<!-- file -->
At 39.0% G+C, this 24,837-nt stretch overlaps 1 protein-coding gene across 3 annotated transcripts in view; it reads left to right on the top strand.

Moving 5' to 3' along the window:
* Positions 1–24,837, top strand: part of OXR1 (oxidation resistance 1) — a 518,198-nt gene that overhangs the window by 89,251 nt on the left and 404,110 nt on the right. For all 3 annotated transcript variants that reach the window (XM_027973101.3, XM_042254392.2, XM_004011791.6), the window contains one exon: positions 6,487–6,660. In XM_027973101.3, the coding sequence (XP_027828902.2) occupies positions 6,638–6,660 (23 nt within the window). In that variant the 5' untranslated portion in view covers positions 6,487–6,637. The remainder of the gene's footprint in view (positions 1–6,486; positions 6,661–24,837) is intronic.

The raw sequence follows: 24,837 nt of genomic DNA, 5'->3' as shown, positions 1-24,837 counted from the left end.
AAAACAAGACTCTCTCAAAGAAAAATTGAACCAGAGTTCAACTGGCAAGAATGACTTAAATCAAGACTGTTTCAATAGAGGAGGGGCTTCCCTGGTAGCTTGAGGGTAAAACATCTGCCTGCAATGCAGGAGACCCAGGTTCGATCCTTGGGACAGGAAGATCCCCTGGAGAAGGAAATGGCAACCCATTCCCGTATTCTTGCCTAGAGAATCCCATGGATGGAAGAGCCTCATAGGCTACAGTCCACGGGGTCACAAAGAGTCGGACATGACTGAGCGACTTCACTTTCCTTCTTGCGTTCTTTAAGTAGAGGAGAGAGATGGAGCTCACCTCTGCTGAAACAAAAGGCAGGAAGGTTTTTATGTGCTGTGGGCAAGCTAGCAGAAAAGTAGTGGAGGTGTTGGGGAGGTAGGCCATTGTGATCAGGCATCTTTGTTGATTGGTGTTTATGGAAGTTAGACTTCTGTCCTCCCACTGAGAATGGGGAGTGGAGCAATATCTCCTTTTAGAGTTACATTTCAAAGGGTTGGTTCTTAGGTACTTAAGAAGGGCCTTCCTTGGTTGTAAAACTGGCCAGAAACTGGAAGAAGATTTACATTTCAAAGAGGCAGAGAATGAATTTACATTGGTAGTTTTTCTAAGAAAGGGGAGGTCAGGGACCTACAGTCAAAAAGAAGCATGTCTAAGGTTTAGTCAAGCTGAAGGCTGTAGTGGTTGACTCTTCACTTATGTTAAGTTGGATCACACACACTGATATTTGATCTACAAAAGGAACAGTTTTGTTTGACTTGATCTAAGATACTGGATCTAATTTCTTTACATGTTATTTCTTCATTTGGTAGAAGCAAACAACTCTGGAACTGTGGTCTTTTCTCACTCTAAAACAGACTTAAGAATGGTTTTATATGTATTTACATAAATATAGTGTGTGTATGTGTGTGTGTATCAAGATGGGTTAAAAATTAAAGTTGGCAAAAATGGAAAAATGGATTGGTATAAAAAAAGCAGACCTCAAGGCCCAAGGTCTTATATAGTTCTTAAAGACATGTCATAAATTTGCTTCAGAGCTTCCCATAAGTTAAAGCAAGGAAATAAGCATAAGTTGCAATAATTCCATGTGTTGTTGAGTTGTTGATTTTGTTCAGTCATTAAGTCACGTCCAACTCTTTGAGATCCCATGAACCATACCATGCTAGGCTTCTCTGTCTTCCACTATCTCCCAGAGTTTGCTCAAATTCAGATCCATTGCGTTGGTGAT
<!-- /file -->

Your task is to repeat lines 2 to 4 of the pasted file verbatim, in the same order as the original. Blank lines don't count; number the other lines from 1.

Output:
Moving 5' to 3' along the window:
* Positions 1–24,837, top strand: part of OXR1 (oxidation resistance 1) — a 518,198-nt gene that overhangs the window by 89,251 nt on the left and 404,110 nt on the right. For all 3 annotated transcript variants that reach the window (XM_027973101.3, XM_042254392.2, XM_004011791.6), the window contains one exon: positions 6,487–6,660. In XM_027973101.3, the coding sequence (XP_027828902.2) occupies positions 6,638–6,660 (23 nt within the window). In that variant the 5' untranslated portion in view covers positions 6,487–6,637. The remainder of the gene's footprint in view (positions 1–6,486; positions 6,661–24,837) is intronic.

The raw sequence follows: 24,837 nt of genomic DNA, 5'->3' as shown, positions 1-24,837 counted from the left end.